Which ancient historical battles are corroborated by mass graves ?

Dan Howard

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Aug 2014
5,153
Australia
The "reported" casualties of some of these battles run in the 10s of thousands... So there must have been mass burials....
Fatalities were rarely more than 5%, and that was for the loser. When an army was "decimated" (losing one in ten), it was considered a particularly devastating battle. When the percentage of deaths was so low, it was easy for the rest of the army to take the bodies away for proper burial. Any bodies that were left were scattered by animals. Mass graves are a lot rarer than many think. Wisby is one of the better-known examples.
 
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tomar

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Jan 2011
14,301
Fatalities were rarely more than 5%, and that was for the loser. When an army was "decimated" (losing one in ten), it was considered a particularly devastating battle. When the percentage of deaths was so low, it was easy for the rest of the army to take the bodies away for proper burial. Any bodies that were left were scattered by animals. Mass graves are a lot rarer than many think. Wisby is one of the better-known examples.
Not if you take ancient texts at face value... Battles of anhilation are not uncommon (e.g. Cannae or in fact many battles of the second punic war such as trasimene where 50%+ are reported dead on the roman side, or trebia 70%+ or Zama 50%+ on the carthaginian side, or Ilipa again 70%+ on the carthaginian side).... Also, the loser would typically leave the battlefield (and often times run away) so only the winners could afford proper burial for their dead, and presumably would not care much about fallen ennemies....
 
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Matthew Amt

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Jan 2015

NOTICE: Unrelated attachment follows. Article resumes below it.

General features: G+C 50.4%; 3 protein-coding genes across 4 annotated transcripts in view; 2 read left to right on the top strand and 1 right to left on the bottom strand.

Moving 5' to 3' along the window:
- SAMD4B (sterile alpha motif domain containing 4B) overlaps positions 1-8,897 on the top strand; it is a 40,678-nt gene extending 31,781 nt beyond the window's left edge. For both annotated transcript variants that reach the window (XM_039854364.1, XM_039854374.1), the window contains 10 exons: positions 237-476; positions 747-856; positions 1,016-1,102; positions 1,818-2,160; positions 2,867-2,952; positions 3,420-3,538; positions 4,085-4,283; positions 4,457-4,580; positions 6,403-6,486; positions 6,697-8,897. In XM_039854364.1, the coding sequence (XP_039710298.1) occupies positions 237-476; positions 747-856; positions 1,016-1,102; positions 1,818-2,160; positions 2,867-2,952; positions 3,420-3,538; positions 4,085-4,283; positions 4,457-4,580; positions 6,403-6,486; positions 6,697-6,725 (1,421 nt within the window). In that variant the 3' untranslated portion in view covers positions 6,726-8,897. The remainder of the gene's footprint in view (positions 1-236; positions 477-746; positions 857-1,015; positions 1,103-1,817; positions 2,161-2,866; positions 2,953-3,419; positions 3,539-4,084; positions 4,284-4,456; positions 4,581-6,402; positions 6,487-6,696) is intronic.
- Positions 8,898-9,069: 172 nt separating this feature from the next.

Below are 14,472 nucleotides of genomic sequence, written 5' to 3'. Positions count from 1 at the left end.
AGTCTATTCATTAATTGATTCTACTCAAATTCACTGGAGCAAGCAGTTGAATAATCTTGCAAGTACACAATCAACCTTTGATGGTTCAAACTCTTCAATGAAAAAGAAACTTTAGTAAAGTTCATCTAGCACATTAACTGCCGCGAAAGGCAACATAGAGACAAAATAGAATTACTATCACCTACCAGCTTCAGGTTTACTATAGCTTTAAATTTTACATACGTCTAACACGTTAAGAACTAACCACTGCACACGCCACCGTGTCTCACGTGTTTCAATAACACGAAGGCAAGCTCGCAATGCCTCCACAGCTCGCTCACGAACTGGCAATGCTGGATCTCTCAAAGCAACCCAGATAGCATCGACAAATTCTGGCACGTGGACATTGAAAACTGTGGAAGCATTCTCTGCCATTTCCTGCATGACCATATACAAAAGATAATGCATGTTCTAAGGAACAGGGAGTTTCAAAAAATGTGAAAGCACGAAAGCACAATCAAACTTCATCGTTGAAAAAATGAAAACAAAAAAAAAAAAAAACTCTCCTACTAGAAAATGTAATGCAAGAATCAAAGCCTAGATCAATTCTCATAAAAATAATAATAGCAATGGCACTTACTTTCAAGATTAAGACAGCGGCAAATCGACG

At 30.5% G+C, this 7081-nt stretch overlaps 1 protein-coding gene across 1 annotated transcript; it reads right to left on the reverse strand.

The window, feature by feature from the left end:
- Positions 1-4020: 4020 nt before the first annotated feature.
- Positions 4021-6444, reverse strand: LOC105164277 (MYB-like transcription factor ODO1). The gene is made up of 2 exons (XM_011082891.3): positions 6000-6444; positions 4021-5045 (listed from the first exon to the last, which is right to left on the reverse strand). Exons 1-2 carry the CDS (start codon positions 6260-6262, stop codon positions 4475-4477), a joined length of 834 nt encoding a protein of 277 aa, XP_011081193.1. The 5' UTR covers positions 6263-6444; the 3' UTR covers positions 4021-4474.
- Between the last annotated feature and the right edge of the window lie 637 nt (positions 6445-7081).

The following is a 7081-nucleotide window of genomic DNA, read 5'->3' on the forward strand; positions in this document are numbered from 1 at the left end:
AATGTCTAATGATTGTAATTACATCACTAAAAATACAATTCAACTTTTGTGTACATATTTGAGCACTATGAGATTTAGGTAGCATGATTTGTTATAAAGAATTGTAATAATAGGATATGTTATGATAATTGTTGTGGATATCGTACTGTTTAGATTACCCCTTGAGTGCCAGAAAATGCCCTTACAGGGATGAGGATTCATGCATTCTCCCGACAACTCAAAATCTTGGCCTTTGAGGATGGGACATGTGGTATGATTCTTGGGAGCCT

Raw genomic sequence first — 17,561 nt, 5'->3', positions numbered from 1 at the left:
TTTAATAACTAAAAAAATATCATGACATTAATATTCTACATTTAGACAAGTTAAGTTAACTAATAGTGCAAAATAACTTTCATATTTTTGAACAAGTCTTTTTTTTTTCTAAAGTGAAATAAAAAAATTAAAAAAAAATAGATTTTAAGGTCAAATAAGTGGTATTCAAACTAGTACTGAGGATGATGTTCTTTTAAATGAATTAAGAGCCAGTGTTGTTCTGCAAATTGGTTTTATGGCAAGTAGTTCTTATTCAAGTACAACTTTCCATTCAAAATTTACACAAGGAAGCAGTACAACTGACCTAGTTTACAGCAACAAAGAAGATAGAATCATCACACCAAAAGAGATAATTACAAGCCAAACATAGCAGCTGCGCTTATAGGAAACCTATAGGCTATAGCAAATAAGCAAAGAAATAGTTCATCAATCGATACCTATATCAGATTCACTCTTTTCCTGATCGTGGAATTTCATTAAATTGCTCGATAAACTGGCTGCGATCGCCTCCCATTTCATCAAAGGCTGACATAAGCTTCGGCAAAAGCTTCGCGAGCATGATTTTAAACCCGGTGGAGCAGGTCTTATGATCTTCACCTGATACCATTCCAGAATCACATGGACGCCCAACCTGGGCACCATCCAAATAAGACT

3,074
MD, USA
Not if you take ancient texts at face value... Battles of anhilation are not uncommon (e.g. Cannae or in fact many battles of the second punic war such as trasimene where 50%+ are reported dead on the roman side, or trebia 70%+ or Zama 50%+ on the carthaginian side, or Ilipa again 70%+ on the carthaginian side).... Also, the loser would typically leave the battlefield (and often times run away) so only the winners could afford proper burial for their dead, and presumably would not care much about fallen ennemies....
I'm more likely to take ancient sources at face value than some folks, but battles with that sort of massive death numbers were pretty rare. Cannae is one exception which always gets mentioned, of course, in large part because that whole campaign was unusually well-documented.

Keep in mind that it was a Greek custom to concede defeat by asking the winners permission to gather your dead for burial. And of course the winners would collect their own, plus discarded weaponry (mostly for deposition in temples). And we don't often hear of mass graves on the spot for that purpose, either. One fascinating case is a tomb in Athens which has been excavated in modern times, containing a small number of Spartans (9? 12? I forget...) who died in an attack there. There is a nicely detailed surviving account of the battle, AND a description of the tomb! It don't get much better than that. But it was also a pretty small action, not a huge mass slaughter.

Matthew
 
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Dan Howard

Ad Honorem
Aug 2014
5,153
Australia